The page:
Doctor Who is nominally a children’s show. Yes, characters die, but less often than you’d think. And never, until now, a (near) companion.

Does this mean that any of the three remaining companions could die this season?

Hopefully, and not because I want to see them die, but because I want to see stakes that matter.

 

 

 

Watch This Movie: The Girl With All The Gifts

Melanie-The-girl-with-all-the-giftsYou think every zombie story has been told?

Well then you haven’t seen The Girl With All The Gifts.

First off, HUGE DISCLAIMER, this started out as an acclaimed book by M. R. Carey, one that I haven’t read. Instead I took the lazy way out and saw the movie. No excuse, but there it is.

So back to the story.

Imagine a tale told from the point of view of one of the monsters, only this monster isn’t all monstrous, and she doesn’t see herself as a monster. That would be Melanie, a young self-aware and cunning (not crazed) creature.

But, alas, Melanie is a monster. One of the Hungries, as their called here, victim of a plague caused by a fungal infection. (Note: the secret of Melanie’s origin is one of the more disturbing in the realm of horror.)

The Girl With All The Gifts opens with her trapped in a military camp among other similar kids. Soon that camp is overrun, and Melanie is among a core group of humans who escape. Together they romp through a ravaged landscape in a desperate attempt to survive, and hopefully defeat the infection before it destroys humanity.

Throughout the movie Melanie is both hero (because of her humanity) and villain (because of her nature), which makes for a thrilling and unexpected ride. For those zombie lovers out there, the zombies are wickedly fast and creepy as hell.

The Girl With All The Gifts is about a child, but this is not a children’s movie. It’s scary and unsettling and well worth your time.

Rogue One: The Second-Best Star Wars Movie

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If you’re a Star Wars fan, then you’ve seen Rogue One, the latest film in the franchise and a sort of standalone movie. (If you’re a Star Wars fan and have NOT seen Rogue One, then you’re not a fan — sorry.)

I went into the viewing with low expectations. Why the hell would they make a standalone film? Money, of course. Disney is milking their cash cow. Fine, that’s their right.

My low expectations were totally wrong. For me, Rogue One was the second best of all the Star Wars movies. It was expertly plotted, with a sharp cast who were all believable. Rogue rogue-one-3one managed to capture the slightly dated atmosphere of the originals while keeping a modern tone. The action was very well paced, and the special effects took a backseat to storytelling.

There were two action sequences that I found unbelievable. One involved inhuman jumping. The other, holding on for life in the pouring rain. Both impossible! But for an action film, such is expected.

Other than that, it was fun as hell. We also got Darth Vader and Princess Leia! I’m not complaining.

So here’s my list of the top Star Wars films so far:

empire-strikes-back

  1. The Empire Strikes Back
  2. Rogue One
  3. A New Hope
  4. The Force Awakens
  5. Return of the Jedi

Oh, and I’m not including the prequel trilogy. I like to pretend those crappy movies never existed.

jarjar

 

 

 

Sensuality, Shakespeare and Stranger Things

Where the hell has Winona Ryder been?

Like half my friends, I just finished binge-watching Netflix’s Stranger Things, an eight-part sci-fi/horror series that’s partly a homage to the 1980s. Overall it was very good, both addicting and entertaining, once I was able to slide into the story.

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A lot has been made of the fact that Stranger Things is set in 1983, and the directors took great pains to ground the series in that time frame. The senses are constantly distracted by elements from the early ’80s — from music to the clothes and hairstyles to the decor of the houses.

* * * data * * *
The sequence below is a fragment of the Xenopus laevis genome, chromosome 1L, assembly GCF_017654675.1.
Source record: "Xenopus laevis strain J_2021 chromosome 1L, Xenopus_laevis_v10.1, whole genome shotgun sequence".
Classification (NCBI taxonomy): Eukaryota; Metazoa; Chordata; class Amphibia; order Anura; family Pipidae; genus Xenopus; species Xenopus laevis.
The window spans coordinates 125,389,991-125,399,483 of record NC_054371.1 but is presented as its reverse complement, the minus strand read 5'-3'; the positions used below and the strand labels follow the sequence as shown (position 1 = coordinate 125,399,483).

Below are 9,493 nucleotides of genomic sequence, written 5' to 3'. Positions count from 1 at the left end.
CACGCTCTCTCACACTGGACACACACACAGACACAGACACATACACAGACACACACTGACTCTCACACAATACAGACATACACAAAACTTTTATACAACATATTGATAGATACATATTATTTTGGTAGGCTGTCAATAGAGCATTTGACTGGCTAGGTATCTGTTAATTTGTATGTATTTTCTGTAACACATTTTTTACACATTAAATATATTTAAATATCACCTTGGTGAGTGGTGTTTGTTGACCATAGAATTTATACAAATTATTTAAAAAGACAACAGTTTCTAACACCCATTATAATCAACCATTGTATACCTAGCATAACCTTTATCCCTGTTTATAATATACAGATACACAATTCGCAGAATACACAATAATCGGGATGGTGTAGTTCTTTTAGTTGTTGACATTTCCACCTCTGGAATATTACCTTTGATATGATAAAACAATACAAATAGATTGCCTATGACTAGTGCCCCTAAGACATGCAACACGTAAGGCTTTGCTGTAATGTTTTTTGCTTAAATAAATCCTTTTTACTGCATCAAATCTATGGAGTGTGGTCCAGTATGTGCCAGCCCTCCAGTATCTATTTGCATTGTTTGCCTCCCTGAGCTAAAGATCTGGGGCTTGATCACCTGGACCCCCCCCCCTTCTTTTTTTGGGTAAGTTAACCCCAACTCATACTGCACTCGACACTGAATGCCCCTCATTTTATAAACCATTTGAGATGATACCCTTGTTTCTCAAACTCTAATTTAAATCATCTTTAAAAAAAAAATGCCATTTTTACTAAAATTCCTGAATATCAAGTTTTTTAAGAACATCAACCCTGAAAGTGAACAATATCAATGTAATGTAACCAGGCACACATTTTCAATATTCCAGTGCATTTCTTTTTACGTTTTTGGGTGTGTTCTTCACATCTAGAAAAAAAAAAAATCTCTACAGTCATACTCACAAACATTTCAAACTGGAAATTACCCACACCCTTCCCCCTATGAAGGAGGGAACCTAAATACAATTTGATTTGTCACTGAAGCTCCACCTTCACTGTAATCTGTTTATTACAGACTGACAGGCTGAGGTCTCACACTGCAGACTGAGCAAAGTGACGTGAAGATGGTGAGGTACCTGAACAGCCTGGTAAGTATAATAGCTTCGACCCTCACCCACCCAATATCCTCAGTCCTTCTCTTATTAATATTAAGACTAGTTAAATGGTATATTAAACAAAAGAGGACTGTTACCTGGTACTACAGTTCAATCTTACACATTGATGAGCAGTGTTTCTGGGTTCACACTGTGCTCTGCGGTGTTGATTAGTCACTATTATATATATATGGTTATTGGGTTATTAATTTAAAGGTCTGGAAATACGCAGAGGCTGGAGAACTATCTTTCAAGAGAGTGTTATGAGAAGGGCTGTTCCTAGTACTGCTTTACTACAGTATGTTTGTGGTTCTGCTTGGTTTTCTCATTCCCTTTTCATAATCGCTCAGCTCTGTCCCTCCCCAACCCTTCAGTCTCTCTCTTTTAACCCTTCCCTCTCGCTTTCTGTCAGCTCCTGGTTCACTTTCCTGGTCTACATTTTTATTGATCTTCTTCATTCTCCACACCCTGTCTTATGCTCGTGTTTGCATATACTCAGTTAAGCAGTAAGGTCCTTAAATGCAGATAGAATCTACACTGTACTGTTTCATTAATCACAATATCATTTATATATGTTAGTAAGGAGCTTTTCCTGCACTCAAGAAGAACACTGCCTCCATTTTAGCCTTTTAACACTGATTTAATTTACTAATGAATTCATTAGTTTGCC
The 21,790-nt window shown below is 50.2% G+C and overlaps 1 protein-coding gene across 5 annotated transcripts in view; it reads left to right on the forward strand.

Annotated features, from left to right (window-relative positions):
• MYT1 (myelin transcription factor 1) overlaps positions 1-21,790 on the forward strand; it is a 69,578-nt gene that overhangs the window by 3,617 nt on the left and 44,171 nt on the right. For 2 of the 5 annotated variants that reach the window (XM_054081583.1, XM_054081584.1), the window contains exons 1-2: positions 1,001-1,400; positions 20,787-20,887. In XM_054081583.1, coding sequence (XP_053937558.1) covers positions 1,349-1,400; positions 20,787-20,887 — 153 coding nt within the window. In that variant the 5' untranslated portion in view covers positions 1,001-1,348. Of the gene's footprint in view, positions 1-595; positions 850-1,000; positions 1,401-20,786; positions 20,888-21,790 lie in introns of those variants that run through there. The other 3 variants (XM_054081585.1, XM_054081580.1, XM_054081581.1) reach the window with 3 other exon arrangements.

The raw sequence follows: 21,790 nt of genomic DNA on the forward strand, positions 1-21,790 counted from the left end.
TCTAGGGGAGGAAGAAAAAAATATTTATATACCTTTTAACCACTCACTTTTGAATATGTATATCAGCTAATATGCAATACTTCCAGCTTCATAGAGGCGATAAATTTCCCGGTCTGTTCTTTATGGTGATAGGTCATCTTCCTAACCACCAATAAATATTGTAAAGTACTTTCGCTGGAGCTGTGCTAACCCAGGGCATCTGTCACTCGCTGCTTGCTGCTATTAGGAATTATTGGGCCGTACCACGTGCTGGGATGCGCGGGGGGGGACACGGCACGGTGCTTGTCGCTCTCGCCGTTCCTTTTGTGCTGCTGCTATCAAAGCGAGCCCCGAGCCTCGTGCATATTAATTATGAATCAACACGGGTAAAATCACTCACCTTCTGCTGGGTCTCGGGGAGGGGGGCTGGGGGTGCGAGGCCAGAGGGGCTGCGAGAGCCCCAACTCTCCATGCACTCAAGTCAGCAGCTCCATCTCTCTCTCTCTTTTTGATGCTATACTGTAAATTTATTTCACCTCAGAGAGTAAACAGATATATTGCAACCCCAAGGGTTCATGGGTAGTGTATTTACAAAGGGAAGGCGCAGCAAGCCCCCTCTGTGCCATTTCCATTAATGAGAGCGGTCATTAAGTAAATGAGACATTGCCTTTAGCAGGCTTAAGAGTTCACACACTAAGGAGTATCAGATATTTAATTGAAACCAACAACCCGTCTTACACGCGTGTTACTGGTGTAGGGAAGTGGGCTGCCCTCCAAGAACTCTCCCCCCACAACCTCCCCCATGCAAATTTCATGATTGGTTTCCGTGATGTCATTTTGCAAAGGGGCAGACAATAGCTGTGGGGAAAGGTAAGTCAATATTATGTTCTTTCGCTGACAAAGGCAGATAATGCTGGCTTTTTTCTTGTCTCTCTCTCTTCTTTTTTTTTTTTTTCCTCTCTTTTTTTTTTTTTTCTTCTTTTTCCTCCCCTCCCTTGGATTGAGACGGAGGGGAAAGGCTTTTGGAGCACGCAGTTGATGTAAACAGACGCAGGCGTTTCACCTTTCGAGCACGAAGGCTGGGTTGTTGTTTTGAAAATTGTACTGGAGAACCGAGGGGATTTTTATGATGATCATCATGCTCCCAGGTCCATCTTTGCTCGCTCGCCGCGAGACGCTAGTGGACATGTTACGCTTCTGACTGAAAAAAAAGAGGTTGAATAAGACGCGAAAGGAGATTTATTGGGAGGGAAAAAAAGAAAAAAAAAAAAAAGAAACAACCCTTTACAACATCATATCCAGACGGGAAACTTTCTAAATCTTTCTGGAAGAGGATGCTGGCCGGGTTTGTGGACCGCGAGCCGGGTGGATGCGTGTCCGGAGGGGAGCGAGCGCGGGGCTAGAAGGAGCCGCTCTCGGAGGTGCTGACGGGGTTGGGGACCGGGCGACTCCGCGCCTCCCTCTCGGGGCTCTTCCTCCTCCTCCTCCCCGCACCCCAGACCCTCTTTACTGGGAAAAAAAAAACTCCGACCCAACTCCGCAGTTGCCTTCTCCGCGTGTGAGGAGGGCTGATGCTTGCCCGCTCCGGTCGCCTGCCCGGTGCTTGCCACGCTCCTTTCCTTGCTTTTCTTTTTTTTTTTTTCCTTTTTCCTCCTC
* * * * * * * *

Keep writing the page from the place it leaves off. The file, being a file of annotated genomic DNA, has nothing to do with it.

I appreciate the effort, but it was overkill, too much of a good thing, and it distracted from the story. Having been alive and aware in 1983 I kept finding myself questioning how accurate it all was, and it seemed too dated.

Luckily, in a stroke of brilliance, they cast Winona Ryder as the lead. She played against type — the woman who made her name as a quirky everywoman played a worried, desperate, and unstoppable mother.

Winona

Winona Ryder is about my age, and when I was younger a lot of guys I knew had crushes on her. But to me she always seemed unformed. She a girl, not a woman. I didn’t get the attraction, and I never followed her career.

Winona_RyderIn these intervening years she’s had some not-so-secret difficulties, as we all have. And when I look at pictures of her now — she’s hot. She’s a woman now, a fully formed adult with all the complications that brings.

In Stranger Things Ryder was effective not just for her acting, but because, in contrast to the set, she was not stylized. She was gaunt and frail. Ryder’s pixie quality was a strength here, as we saw a woman who’s been beaten down by life in many ways but keeps fighting.

Coincidentally, last week I saw Shakespeare’s Troilus and Cressida in Central Park. One of the actors listed in that play was David Harbour as Achilles, a rambunctious warrior torn between his fellow soldier/boyfriend and a woman he pines for back home.

Harbour, unfortunately, dropped out two days before I saw the play. He tore his Achilles tendon during a performance (you can’t make that up). However, when I started binge-watching Stranger Things the next day, whose name pops up in the credits?

David Harbour, as Chief Hopper.

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Like Winona Ryder, he brought a physicality that rooted the show. In one of his earliest scenes he’s outside shirtless smoking a cigarette after a hard night of drinking. He’s pale with a paunch. He’s tired. He’s hung over. And he’s real in a fully relatable way.

Watching Stranger Things was a totally different experience than watching Troilus and Cressida. Compared with television, it’s harder for me to lose myself while watching a play. I’m hyper aware of the fact that it’s fake. Troilus and Cressida was hard-charging. The actors were loud and physical. There was constant movement — touching, scrapping, fighting. The play used these sensory elements to draw me in.

Stranger Things, while fun, was using the sensory elements of 1983 (or a close approximation) as a wink to the audience, and it was distracting. Luckily they cast Winona Ryder and David Harbour as their leads. They were natural, and by using their physicality to ground the show, they ended up saving it.